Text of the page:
A month ago parliament changed dramatically, but what’s been happening since?
Following Labour’s defeat - in which the party actually lost seats overall - Ed Miliband resigned as Labour leader and a leadership contest was triggered. Andy Burnham who lost out as leader five years ago is the favourite to succeed Miliband, whilst Liz Kendall, Yvette Cooper, Mary Creagh and Jeremy Corbyn are the other candidates vying to take the top spot. Corbyn is the latest addition to the race. According to the BBC, the left winger he threw his hat into the ring on Wednesday.
Corbyn and Creagh will likely have little chance in succeeding, but the range of candidates should make for an interesting debate.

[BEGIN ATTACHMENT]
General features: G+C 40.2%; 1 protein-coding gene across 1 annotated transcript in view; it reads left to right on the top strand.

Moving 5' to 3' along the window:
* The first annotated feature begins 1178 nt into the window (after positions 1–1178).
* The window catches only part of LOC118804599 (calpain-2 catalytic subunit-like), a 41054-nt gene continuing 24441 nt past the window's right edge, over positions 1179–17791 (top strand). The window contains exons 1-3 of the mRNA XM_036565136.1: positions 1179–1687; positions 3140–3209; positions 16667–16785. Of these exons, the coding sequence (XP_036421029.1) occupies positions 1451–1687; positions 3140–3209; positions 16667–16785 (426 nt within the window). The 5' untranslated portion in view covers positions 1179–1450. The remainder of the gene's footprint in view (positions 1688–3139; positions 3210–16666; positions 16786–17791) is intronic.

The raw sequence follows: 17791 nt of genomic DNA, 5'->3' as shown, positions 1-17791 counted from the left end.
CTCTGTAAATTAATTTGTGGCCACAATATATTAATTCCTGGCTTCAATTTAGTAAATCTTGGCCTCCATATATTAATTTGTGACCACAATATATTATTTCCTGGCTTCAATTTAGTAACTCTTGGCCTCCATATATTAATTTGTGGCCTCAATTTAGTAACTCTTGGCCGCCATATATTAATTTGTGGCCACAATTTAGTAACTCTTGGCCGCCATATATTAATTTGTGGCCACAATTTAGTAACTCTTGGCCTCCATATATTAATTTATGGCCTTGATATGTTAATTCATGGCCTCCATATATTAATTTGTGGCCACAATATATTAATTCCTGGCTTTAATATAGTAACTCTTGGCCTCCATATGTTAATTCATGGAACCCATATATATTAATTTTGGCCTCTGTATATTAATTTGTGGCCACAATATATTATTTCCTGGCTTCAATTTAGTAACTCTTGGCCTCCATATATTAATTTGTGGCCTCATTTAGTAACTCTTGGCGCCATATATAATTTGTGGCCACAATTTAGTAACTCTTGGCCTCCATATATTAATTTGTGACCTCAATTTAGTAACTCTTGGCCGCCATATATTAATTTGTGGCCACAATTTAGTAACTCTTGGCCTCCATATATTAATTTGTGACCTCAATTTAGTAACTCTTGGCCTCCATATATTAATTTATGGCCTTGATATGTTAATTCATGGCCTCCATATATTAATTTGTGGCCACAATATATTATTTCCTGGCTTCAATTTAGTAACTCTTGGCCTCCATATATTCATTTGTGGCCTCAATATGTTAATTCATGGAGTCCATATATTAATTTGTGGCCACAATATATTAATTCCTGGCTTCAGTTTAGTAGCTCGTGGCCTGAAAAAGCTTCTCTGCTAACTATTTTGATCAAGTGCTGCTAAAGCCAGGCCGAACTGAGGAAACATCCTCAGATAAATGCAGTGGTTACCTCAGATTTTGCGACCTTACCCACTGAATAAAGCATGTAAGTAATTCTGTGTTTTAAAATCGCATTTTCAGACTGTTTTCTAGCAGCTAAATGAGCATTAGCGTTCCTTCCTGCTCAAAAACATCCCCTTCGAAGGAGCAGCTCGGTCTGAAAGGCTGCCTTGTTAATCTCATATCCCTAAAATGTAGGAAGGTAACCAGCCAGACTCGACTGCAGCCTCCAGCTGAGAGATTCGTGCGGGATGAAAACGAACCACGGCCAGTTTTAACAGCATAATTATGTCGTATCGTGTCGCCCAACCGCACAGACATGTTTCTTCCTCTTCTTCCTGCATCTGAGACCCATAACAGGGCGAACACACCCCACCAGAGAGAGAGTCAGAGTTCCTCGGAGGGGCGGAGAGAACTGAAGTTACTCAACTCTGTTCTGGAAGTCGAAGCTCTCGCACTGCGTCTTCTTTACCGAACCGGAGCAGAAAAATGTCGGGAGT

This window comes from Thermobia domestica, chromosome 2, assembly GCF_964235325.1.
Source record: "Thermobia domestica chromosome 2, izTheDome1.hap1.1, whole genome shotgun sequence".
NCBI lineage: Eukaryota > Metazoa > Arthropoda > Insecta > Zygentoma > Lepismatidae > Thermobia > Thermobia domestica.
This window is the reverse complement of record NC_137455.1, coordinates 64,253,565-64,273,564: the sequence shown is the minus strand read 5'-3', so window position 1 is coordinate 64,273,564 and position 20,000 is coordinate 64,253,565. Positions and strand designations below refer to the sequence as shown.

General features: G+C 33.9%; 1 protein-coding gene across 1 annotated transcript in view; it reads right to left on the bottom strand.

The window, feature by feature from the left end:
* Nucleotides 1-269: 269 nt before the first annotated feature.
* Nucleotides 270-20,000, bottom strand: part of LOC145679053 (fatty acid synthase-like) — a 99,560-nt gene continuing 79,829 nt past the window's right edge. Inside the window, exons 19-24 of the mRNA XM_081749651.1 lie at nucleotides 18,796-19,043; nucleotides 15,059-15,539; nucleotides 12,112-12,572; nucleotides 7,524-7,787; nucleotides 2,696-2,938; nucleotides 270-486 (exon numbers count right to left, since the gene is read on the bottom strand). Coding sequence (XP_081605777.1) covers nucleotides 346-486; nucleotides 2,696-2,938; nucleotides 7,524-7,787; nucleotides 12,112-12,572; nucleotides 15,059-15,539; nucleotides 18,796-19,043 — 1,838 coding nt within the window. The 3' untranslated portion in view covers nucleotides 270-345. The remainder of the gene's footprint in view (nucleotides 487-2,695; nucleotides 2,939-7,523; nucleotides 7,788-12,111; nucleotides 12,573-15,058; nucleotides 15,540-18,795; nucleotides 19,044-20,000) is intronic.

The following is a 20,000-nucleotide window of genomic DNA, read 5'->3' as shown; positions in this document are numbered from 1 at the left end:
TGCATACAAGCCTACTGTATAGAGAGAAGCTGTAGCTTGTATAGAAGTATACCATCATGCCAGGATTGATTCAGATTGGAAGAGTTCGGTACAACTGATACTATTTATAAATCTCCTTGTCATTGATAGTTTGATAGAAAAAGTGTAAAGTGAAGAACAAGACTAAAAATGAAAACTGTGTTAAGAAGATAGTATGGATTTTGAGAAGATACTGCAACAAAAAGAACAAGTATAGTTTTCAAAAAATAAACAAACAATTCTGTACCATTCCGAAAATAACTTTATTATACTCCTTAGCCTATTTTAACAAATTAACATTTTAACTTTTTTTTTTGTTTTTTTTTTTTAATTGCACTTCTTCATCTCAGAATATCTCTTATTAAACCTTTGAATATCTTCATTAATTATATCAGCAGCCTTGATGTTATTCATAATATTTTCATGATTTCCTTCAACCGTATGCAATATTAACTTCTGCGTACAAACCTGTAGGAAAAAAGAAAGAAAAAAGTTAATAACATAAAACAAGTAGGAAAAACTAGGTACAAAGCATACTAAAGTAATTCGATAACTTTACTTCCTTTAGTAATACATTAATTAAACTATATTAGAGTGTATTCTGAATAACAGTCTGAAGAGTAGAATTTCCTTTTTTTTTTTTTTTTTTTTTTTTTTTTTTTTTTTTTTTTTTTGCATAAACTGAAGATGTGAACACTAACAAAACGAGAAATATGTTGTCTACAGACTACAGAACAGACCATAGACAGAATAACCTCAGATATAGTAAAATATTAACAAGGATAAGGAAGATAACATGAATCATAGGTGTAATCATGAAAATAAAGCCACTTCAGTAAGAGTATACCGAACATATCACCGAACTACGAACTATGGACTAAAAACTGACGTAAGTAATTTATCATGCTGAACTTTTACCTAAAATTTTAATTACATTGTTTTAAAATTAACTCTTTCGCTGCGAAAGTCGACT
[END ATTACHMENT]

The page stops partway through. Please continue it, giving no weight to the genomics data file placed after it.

The odds for each of the candidates (according to William Hill) are as follows: Burnham 8/11 (the favourite), Liz Kendall 5/2, Yvette Cooper 7/2, Mary Creagh 50/1 and Jeremy Corbyn 80/1.
Furthermore, Ed Miliband is not going away quietly. He may have lost the election, but he still remains an MP and is making his mark. According to the BBC, he has made a speech in the House Of Commons, his first since the election.
According to the Guardian, nominations for Lib Dem leader ended on the 3rd of June meaning that no new candidates can enter the race. Speaking on YouTube, Farron made the case for diversity, whilst highlighting that his own party have lacked diversity itself. All of its remaining MPs are male.
As for the betting markets, William Hill still have Farron as the clear favourite, putting him on 1/8, with Norman Lamb behind on 9/2.
In other news since the election, Charles Kennedy, former Lib Dem leader, passed away at the start of the month.